A Norwegian team has developed a huge offshore wind turbine that it says can power a city of 80,000 homes.
However, the Windcatcher is as big in size as it is in innovation: for developer Asbjørn Nes’ design to work, the wind power generator must be longer than the Queen Elizabeth 2’s 963 feet. and taller than the Eiffel Tower, which is about a thousand feet from base to tip.
The turbines familiar to most people are horizontal axis wind turbines (HAWT), essentially massive poles with a large rotating blade attached.
Often you will see rows of these turbines “seeded” in the water.
Nes and his co-workers at Wind Catching Systems AS, Arthur Kordt and Ole Heggheim, all have experience in the oil and gas industry and thought it would be more efficient to create a huge network of nested turbines.
There is nothing special about the turbines the company wants to use, CFO Ronny Karlsen told IFLScience.
‘But innovation [part] is the design – how you put it all together in a system that is unlike anything on the market right now, ”Karlsen said, comparing them to“ oil rigs that are [fixed] at the bottom of the sea and stationary.
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The Windcatcher would be like a “wall” of traditional wind turbines, capable of going faster, taking up less space and preventing damage to wildlife. It would be higher than the Eiffel Tower or the Statue of Liberty and longer than the QE2
With the 2015 Paris Climate Agreement, which attempts to To reduce greenhouse gas emissions and limit the rise in global temperature to just 1.5 degrees Celsius above the pre-industrial era, governments and businesses are turning to power generation with a reduced carbon footprint.
Wind turbines certainly do the trick, but they also have big drawbacks.
Offshore wind farms have high overhead costs, with specialized vessels required to reach behemoths at sea. Its estimated maintenance alone on a wind farm costs between $ 42,000 and $ 48,000 per year, according to UK data company IHS Markit.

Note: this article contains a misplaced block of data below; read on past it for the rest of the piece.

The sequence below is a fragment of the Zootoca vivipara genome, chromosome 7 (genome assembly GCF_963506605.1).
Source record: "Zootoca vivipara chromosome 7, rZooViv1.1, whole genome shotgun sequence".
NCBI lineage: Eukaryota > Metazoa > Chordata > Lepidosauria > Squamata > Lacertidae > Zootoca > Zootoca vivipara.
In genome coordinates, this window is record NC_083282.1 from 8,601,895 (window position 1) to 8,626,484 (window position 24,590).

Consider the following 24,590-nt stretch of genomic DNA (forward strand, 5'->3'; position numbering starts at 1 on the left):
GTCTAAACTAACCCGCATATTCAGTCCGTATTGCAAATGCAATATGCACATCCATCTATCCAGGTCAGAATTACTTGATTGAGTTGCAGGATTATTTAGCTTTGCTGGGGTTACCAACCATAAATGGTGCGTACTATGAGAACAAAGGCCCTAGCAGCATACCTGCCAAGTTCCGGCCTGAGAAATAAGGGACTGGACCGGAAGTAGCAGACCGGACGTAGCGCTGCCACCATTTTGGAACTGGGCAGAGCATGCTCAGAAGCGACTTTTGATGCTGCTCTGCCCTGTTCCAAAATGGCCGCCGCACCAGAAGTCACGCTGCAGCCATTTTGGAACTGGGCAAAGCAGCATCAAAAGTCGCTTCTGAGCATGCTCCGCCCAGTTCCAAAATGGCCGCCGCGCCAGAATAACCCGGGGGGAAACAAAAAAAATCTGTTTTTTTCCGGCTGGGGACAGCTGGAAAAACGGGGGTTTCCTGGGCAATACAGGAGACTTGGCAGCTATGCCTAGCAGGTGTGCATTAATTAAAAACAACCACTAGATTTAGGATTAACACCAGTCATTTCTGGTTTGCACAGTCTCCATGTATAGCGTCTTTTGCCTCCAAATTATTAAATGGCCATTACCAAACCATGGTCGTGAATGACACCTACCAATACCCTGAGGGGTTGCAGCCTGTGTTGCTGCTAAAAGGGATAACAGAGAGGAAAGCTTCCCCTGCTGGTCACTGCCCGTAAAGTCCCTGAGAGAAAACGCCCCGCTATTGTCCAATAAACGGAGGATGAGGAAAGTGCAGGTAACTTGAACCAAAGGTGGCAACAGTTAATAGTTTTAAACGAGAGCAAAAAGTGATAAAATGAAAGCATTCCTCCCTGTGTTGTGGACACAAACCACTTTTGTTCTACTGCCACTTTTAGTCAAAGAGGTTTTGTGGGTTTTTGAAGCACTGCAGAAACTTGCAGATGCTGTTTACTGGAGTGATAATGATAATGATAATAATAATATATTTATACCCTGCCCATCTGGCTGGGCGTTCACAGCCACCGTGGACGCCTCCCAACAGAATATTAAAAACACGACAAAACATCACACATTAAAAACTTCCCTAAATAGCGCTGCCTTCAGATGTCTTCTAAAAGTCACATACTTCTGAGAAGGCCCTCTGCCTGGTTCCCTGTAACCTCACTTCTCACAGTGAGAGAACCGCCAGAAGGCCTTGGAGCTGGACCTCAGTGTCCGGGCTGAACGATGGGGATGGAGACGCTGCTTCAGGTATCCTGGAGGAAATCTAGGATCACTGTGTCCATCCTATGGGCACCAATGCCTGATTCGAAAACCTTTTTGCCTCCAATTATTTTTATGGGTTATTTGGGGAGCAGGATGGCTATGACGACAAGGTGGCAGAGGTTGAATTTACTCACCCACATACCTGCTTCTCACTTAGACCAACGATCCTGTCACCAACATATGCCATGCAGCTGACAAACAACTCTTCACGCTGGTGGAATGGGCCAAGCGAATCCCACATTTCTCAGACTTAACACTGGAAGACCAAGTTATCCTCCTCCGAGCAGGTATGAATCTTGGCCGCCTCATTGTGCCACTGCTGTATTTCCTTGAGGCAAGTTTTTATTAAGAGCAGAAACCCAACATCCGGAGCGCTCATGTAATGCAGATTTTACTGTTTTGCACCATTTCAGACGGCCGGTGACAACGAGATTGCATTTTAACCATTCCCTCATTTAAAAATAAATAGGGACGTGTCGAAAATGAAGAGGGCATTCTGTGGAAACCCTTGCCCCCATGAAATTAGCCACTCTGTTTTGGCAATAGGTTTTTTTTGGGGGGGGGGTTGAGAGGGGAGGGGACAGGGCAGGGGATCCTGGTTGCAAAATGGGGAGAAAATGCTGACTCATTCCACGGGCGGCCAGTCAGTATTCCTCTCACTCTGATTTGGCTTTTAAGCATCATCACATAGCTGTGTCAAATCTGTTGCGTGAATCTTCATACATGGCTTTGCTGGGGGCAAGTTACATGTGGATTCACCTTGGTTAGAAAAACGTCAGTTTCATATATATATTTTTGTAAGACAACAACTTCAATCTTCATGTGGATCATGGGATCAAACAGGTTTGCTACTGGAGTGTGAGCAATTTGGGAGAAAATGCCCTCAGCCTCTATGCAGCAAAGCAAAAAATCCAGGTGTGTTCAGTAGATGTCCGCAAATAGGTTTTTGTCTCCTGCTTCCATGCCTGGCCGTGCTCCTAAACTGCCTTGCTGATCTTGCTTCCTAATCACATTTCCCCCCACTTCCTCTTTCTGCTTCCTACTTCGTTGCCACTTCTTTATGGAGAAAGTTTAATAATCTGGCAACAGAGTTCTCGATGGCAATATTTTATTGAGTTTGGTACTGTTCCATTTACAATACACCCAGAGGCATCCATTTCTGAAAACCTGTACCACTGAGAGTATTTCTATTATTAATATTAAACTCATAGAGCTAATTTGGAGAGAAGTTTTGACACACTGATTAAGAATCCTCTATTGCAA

Karlsen envisions an elevator system, “so that you can actually do all the maintenance and repairs without having these specialized offshore vessels on hand,” he told IFLScience.
Instead of the specialist vehicles currently needed to reach offshore wind turbines, the Windcatcher would have an elevator and operator more like an oil rig. According to the company’s research, “several small rotors close together … produce more power than if you were each standing individually.”
Wind turbines are also weak ENERGY? producers – spin the blades too fast and they start to pitch.
But because the Windcatcher’s individual rotors are smaller, they can spin much faster, Karlsen said, 17 or 18 meters per second, compared to the standard 12 meters per second. PLEASE PUT ON FEET ALSO, NOT JUST METERS
They actually generate more power exponentially WHAT WHAT?Karlsen told IFLS, because the turbulence they create “actually increases production.”
Tests have shown that “several small rotors close together, in short, produce more power than if you were each standing individually,” he said.
A cursor indicates the area occupied by a series of Windcatchers (right) compared to a traditional offshore wind “farm”
But with colossal blades that spin at speeds of over 200 mph, they pose a serious danger to wildlife, killing hundreds of thousands of birds and bats every year.
In the United States alone, the blades are responsible for 140,000 to 500,000 deaths, according to the US Fish and Wildlife Service. CONNECT
Even at sea, birds of prey are attracted to massive structures.
They are believed to dislike crossing large bodies of open water and feel safe having a place to land on a windy day.
HOW DO WIND TURBINES WORK?
Wind turbines harness the power of the wind to spin propeller-shaped blades around a rotor connected to a main shaft, which turns a generator to generate electricity.
It is the opposite of a fan, which sucks in electricity to turn the blades and create wind.
Horizontal axis turbines usually have three blades and rotate to face the wind
Wind turbines can be installed on land, in lakes or oceans.
Larger and more powerful, offshore wind turbines are often grouped into large groups called wind farms.